In my future plans I have the redesign of my website, apart obviously the blog (a refresh after two months it would be pretty silly), but as I do websites for living, working on my personal website on my spare time is not that easy, it tooks two years before I got rid of the previous 5-minutes-made wordpress site, so it might take a while before the new website is done. But one of the feature I will add on the next site it will probably be a shop.
As probably some of you already know, it's really difficult to make a living with photography, and a good chunck of my savings goes on cameras, lenses, flashes, etc..., so if I can earn some money with what is my passion, to buy better gear, it would be really nice.
So what I decided is to revive my old RedBubble account, which I probably didn't use for at least a couple of years, and I started to upload some of the pictures I have on my current website, and I've linked these photos to the current website, and if you watch my website you can find a new little icon, with the quite obvious word "buy", that links back to the related photos on the RedBubble site.
So, if you want to help me and get a nice print of one (or more) of my pictures, you can buy them from RedBubble. At the moment there are just a few of them, but I'll keep uploading photos in the next few days. Bear in mind that you will be able to buy all the photos, apart the music ones. In case you want a print of those ones, please contact me privately using the contact form you can find on the menu on the top.
I have to say that I found this videos by accident, but I'm glad I did it. These 3 videos are a very detailed tutorial that shows how photographer Matt Hernandez made his composite of the athlete George Wilson, from how he shot it, to how he extracted the subject from the original shot, how he shot the background, and then how it merged everything together to make a final image.
In this interesting video, Mark Vargo, who did work in several big movies like Deep Impact, Ted, Rise Of The Planet Of The Apes, is going to explain what are the differences between the incident meter and the reflective meter, and even if Mark is more focused on cinema, this is still useful for any photographers, especially when it comes to understand how to correctly expose a photo.
Today I went to Ikea and now I'm totally knackered, so tonite I'm just going to publish another good photoshop tutorial from Aaron Nace of Phlearn.com, which is going to show us how to bring composites together with color in Photoshop, a simple technique that makes our composite look more natural and less artificial.
Here we are, yesterday, thank to the decent weather, I went around the Aviva Stadium to take some test shots to see how my new wide lens behaves, nothing too artistic, just a few photos ot things. But on the way home I have to wait for the train to pass, so I took a snap, on the tripod but without any ND filters.
To be fair is an alright shot, for me it's a 2 out of 5 stars on lightroom, which is the minimum to be published for me, but still, it's the first good picture made with my brand new lens :-)
Expect and lens review in the next few days!
Well, maybe is not exactly a part II, but is an extension of the previous article I wrote about this ND filter, the Light Craft Workshop Fader ND Mk II, very long name for a not that good filter IMHO.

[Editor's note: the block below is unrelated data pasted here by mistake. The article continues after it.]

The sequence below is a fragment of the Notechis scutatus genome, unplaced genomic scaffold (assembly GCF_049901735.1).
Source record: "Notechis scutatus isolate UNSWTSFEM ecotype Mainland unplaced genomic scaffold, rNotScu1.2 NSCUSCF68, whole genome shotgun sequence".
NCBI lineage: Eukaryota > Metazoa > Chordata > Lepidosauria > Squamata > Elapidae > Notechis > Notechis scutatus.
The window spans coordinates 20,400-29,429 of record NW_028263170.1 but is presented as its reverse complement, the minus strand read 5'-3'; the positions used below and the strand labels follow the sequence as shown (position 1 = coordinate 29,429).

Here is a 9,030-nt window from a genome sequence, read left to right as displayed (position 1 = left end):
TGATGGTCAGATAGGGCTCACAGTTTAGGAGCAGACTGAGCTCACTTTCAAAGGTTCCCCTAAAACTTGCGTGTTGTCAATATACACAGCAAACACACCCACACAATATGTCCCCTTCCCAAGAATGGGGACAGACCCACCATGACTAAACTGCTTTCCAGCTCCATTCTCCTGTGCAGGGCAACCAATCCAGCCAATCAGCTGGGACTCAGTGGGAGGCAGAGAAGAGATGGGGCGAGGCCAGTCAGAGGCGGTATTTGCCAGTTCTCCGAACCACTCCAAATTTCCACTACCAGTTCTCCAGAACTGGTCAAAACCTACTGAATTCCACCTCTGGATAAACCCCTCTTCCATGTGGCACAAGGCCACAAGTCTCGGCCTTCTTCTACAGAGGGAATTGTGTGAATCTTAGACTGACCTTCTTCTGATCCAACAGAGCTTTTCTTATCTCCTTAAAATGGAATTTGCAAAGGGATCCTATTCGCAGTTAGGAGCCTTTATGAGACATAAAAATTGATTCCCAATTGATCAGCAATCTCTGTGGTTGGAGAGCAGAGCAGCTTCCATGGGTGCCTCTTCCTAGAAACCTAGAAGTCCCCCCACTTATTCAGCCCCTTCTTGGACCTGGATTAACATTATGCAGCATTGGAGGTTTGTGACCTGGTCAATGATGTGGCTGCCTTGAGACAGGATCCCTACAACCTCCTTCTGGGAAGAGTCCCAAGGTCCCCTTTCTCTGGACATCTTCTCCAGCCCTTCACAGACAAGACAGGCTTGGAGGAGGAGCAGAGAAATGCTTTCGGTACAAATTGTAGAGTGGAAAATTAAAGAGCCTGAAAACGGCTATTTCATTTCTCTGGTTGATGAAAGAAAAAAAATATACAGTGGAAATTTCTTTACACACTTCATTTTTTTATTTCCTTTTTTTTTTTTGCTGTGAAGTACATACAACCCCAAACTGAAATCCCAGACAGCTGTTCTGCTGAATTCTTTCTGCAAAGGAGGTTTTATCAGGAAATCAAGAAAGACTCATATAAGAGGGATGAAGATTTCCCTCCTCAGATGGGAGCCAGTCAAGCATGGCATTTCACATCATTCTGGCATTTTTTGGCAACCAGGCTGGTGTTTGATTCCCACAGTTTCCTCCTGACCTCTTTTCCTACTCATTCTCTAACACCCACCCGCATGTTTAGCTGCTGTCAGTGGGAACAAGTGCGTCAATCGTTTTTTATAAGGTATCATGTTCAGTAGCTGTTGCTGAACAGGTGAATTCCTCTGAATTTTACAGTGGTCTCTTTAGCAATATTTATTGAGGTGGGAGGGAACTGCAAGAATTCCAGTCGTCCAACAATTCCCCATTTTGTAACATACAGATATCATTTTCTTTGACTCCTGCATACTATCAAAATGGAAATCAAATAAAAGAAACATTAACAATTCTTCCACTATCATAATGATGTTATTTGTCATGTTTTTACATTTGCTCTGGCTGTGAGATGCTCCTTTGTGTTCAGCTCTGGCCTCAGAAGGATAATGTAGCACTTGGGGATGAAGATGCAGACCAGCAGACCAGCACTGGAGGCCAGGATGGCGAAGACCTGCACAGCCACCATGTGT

Anyway, in the previous post I was saying that that filter is a big disappointment if coupled with my old, and now sold, Sigma 10-20mm f/4-5.6 HSM EX DC, while with another zoom lens I tried, a longer Sigma 17-50 I didn't have any big problems.
So today I decided to go out and do some extra tests with my brand new wide angle lens, the Canon 17-40mm f/4 L USM.
Now, bear in mind that all the three wide lenses I tried have the same filter size, 77mm, so we cannot really point at the filter size as one of the possible causes. But how it did perform with the Canon L(uxury) lens? Same as the Sigma 17-50 (which shares a very similar focal range) or like the Sigma 10-20?
Here we are with yet another photo release, this time is Yngwie Malmsteen, and this time is far beyond ridiculous.
You are not allowed to use YOUR pictures for anything else apart the publication you are shooting for, and if you do it, they can sue you. Plus the artist can use YOUR pictures anytime they want, without give you a single cent.
Again, if you are a music photographer and you were thinking to go to photograph this "artist", stay at home.
(via Music Photographers)
This time Matt Granger is talking about "how much to charge for a wedding?". And I agree with him saying that it's not only a "one day job", which is the perception of the client and unfortunately sometimes even on some photographers. And you can apply this not only on weddings, but in any type of photography, as most of the people asking you for pictures think that "you just press a button and it's done", and they have no idea of the time you spent in pre and post production.
Anyway, another interesting video from Matt, enjoy :-)
Here we are with another fun photo release. I have to say that this isn't that bad in terms of copyrights, but the idea that a bloody publicist which probably has no culture in photography is going to decide which picture I can publish or not? Well, I feel a bit like Leonidas when he refuse to kneel in front of Xerxes in 300. But maybe my answer would be a bit more modern: "No fuckin way".
So another gig to do not photograph.
(via Music Photographers)